This works better with the older solid metal coins, it can be done with the more modern plated type but that does throw up a few issues such as splitting when doming and the plating wearing off with soldering and polishing.
I start with a handful of copper farthings (so far I have found these to be the easiest coins to work with, being made from copper they are rather soft and easy to shape with out needing to be annealed first and they are a nice size) Each coin is domed using my doming block.
The edges of the coins are then sanded flat using a sheet of sand paper, the coins need to have a flat edge of about 1mm thick all the way around, the more surface area touching the better the solder will hold them together. After this I use a small round file to file a grove where I want the hole to go, I use a file rather then a drill because quiet frankly I am hopeless with a drill and find it easier to do it this way! First I file the groves on one coin and then sandwich two coins together and mark where the groves are on the second coin with a sharpie, then I file where I have marked on the second coin.
Next is the soldering, I use solder paste because again it is easier. This part is important, I need to make sure that I use enough to flow around the whole of the edge of the coins, I don’t want any gaps, but not too much that I have to worry about getting silver all over the copper coins. After applying the solder paste to the first coin I then sandwich the coins together making sure that the holes line up then I solder them together. At this point I leave them to cool a bit before pickling, they can be quenched first but often in my haste I quench before the solder has cooled and they come apart leaving me devastated, it’s much easier to just wait a while!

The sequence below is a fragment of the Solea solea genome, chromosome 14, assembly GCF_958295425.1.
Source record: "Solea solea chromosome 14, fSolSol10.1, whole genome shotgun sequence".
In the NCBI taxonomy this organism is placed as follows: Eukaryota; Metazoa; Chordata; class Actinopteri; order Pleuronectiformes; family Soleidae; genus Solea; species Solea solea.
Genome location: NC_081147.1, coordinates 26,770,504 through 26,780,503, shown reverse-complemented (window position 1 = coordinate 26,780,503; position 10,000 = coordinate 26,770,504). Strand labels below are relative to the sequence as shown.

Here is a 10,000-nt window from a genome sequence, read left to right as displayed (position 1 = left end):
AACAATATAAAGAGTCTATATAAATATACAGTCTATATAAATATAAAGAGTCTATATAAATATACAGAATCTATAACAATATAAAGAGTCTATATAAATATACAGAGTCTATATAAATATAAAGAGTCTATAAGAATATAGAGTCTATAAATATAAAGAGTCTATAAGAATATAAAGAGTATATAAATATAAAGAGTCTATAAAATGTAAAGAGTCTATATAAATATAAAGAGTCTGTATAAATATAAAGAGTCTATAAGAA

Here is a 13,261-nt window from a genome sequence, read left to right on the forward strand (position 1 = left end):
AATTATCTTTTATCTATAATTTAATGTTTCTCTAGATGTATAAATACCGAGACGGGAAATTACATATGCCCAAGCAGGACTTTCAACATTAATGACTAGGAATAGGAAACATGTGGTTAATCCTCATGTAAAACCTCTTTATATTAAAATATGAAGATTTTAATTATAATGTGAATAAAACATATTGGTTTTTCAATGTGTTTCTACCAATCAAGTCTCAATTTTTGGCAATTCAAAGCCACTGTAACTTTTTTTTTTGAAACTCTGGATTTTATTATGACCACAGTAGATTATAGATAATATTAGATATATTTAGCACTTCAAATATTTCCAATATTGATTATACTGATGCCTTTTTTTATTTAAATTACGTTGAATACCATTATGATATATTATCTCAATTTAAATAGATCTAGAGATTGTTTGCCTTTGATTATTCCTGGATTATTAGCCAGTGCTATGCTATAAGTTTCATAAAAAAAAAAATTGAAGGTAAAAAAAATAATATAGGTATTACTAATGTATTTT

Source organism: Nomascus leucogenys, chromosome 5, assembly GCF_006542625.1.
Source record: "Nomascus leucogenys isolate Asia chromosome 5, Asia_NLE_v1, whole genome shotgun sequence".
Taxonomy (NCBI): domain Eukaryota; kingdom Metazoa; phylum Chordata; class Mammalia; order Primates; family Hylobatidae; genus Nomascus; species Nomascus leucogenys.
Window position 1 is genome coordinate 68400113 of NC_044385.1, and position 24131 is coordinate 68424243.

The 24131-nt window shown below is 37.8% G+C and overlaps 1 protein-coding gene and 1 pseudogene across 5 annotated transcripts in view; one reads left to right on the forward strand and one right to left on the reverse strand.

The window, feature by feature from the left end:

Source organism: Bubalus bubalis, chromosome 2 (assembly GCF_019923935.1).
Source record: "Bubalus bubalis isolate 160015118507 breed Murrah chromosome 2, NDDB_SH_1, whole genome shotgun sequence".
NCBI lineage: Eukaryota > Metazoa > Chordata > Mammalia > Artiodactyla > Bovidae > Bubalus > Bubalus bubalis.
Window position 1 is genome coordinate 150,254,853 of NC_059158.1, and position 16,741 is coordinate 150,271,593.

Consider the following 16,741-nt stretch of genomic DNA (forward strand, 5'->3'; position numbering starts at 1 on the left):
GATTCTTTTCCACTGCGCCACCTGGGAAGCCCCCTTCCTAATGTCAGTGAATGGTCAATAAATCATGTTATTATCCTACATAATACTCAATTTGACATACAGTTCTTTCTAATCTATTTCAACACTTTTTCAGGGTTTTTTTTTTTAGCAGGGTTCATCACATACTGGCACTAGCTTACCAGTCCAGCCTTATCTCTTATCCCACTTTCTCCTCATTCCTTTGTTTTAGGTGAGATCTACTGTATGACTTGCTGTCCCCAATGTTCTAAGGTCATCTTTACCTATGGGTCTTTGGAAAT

After pickling they look rather awful, but that is normal. I then neutralise the pickle on the beads with a bath in Baking Soda (Sodium Bicarbonate), give them a good rinse and a brush over with a brass brush to clean them up. Next I neaten up the holes with the round file being careful not to leave any sharp edges.
Then comes a quick dip in a liver of sulphur bath to give the coins back that beautiful aged metal look and a 30 minute spin in the tumbler with a splash of water and drop of dish washer soap.
After drying throughly I finish them off with a coat of renaissance wax and a buff and there you have it coin beads!
If you like the look of these but don’t want to make some up yourself I have some in my Bits of NikNats shop and if you do give these a try please remember to wear an apron, safety goggles, hair tied back (because no one like the smell of singed hair) and follow the safety instructions on the chemicals!